For the better part of the morning, Daniel led her through the forest. He showed her how to read different tracks, signs to look out for that an animal had been in the area, where to look for edible roots and plants, and how to watch the skies for changes in the weather. Along with the berries, she filled her backpack with mint, wild onions, licorice, and various other roots and plants.
She listened attentively as she tried to absorb everything Daniel told her. Some things she already knew, others were completely new to her. The subtle animal signs he picked up on astounded her. Silently, he had pointed out a black bear sow and her twin cubs in the distance, a moose in the thickets that she would have completely overlooked, and countless other smaller animals. He knew which critter made every track they came upon. He read the forest for information as someone in her time would read a newspaper. It was most refreshing to get a glimpse of this wilderness that she loved so much in her time from this man who carved out a living here.
Aimee savored the beauty of her surroundings. Aspen trees grew in abundance. Beaver lodges lined the banks along streams, and countless otters played in the waters. With the coming of the fur trappers to these mountains within a decade of this time, the beaver would be trapped to near extinction. Wolves would be hunted until none remained, and without this predator, the elk would take over, and cause the destruction of the aspen from overgrazing. This was a Yellowstone unfamiliar to her, but it was as nature had intended before the encroachment of man.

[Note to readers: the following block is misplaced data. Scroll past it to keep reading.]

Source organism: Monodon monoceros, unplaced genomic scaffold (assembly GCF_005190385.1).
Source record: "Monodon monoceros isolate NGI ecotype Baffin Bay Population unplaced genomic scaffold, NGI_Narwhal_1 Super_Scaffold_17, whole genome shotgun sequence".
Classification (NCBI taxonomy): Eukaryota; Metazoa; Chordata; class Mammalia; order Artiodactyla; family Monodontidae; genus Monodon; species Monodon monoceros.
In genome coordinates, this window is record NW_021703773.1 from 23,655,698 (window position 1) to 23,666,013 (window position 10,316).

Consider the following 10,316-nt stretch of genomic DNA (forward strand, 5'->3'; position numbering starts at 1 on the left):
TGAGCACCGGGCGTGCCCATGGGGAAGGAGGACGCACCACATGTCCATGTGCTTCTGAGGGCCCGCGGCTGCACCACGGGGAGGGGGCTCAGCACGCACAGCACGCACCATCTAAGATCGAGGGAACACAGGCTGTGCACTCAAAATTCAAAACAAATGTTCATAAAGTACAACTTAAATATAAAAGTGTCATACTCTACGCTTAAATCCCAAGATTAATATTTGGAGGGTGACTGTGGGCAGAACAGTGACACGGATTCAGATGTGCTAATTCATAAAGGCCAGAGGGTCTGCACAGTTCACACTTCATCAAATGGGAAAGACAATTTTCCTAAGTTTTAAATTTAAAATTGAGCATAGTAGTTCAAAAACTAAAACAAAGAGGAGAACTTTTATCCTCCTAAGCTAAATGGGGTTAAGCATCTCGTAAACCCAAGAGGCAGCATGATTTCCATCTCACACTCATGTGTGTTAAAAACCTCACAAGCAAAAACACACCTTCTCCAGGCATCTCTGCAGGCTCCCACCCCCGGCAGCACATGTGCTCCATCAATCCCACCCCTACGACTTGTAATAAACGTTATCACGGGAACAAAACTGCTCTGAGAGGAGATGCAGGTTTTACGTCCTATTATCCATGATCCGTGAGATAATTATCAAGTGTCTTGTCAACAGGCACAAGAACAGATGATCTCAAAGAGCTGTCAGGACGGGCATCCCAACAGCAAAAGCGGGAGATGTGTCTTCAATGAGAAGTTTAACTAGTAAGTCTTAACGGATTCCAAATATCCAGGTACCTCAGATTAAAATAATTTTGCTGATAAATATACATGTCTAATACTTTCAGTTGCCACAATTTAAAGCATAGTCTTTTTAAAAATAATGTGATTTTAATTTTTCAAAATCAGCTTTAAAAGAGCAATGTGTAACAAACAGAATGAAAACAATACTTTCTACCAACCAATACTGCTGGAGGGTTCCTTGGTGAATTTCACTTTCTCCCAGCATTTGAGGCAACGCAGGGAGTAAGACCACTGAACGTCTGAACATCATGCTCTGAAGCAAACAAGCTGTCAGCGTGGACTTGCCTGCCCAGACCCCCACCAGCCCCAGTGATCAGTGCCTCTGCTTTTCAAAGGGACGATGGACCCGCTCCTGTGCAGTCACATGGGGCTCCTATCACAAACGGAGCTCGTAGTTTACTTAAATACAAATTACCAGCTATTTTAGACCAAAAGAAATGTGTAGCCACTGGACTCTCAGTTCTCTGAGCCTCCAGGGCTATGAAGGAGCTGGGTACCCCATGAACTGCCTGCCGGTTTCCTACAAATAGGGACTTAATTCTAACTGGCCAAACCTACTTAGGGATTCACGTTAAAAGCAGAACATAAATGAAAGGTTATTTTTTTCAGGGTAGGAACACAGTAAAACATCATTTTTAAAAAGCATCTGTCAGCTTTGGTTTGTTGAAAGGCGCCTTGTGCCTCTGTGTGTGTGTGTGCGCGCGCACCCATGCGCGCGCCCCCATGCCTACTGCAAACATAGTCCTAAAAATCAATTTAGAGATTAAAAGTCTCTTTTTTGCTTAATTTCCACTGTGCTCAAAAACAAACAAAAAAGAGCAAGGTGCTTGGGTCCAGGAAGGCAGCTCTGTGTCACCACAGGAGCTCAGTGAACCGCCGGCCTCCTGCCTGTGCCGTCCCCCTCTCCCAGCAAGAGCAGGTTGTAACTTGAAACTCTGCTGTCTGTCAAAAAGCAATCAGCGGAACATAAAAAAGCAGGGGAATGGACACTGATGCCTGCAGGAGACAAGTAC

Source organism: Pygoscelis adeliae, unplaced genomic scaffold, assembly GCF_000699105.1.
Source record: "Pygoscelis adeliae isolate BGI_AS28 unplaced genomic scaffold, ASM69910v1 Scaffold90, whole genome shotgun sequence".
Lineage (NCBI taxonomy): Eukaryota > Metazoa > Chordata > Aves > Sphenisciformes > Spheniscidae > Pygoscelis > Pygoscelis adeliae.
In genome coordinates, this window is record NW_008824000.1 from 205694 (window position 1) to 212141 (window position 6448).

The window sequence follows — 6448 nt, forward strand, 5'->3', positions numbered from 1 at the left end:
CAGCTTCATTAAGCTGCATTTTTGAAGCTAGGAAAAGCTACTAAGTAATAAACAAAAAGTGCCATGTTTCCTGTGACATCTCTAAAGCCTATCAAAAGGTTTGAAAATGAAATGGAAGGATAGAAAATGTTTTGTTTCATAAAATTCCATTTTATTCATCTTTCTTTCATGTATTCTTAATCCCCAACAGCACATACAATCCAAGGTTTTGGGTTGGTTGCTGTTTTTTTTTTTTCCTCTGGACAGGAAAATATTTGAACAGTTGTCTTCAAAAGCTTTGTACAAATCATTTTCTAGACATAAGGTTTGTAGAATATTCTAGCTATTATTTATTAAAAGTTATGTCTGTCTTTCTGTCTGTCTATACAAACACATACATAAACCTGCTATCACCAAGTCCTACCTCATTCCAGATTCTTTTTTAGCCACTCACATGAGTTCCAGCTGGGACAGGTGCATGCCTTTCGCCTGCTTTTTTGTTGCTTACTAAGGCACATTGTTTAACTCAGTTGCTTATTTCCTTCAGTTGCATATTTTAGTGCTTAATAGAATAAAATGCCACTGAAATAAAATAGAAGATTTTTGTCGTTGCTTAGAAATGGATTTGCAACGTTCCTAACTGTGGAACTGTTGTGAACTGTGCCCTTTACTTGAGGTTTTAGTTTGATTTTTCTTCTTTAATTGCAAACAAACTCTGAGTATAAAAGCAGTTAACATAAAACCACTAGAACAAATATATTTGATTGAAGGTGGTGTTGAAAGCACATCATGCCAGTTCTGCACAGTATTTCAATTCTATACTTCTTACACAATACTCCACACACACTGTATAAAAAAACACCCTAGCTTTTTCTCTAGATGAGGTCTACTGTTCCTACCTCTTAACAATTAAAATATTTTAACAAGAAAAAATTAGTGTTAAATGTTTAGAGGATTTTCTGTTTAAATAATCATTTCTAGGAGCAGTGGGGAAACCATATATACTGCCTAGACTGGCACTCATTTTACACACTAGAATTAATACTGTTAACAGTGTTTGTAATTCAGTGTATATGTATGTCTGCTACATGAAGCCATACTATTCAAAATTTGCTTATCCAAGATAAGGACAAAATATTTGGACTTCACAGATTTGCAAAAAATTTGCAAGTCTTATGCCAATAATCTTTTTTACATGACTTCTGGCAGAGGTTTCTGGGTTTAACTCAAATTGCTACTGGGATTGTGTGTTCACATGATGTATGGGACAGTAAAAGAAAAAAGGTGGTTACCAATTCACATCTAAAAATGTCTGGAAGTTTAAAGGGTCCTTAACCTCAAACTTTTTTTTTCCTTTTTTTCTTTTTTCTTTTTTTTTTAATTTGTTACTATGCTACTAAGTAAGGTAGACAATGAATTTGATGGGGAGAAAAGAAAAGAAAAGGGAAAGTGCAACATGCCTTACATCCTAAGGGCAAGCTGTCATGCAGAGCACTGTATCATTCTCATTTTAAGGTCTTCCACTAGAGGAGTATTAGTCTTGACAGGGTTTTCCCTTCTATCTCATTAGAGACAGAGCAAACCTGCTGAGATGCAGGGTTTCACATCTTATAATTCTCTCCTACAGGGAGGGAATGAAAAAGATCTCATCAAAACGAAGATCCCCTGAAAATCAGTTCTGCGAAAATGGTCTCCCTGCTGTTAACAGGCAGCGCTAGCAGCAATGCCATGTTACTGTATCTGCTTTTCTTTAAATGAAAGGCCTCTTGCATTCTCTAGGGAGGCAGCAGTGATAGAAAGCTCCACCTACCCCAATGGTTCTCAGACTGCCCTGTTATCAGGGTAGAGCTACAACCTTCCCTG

Despite the differences, the landscape still held a certain familiarity, and she realized Daniel was leading them back in the direction of the cabin sometime in the early afternoon. Her foot throbbed with every step she took, but today was one of the best days of her life. The raw, undisturbed landscape exhilarated her. No other hikers, no roads. Just me and this gorgeous backwoodsman.
Find Yelowstone Heart Song at: https://www.books2read.com/YHS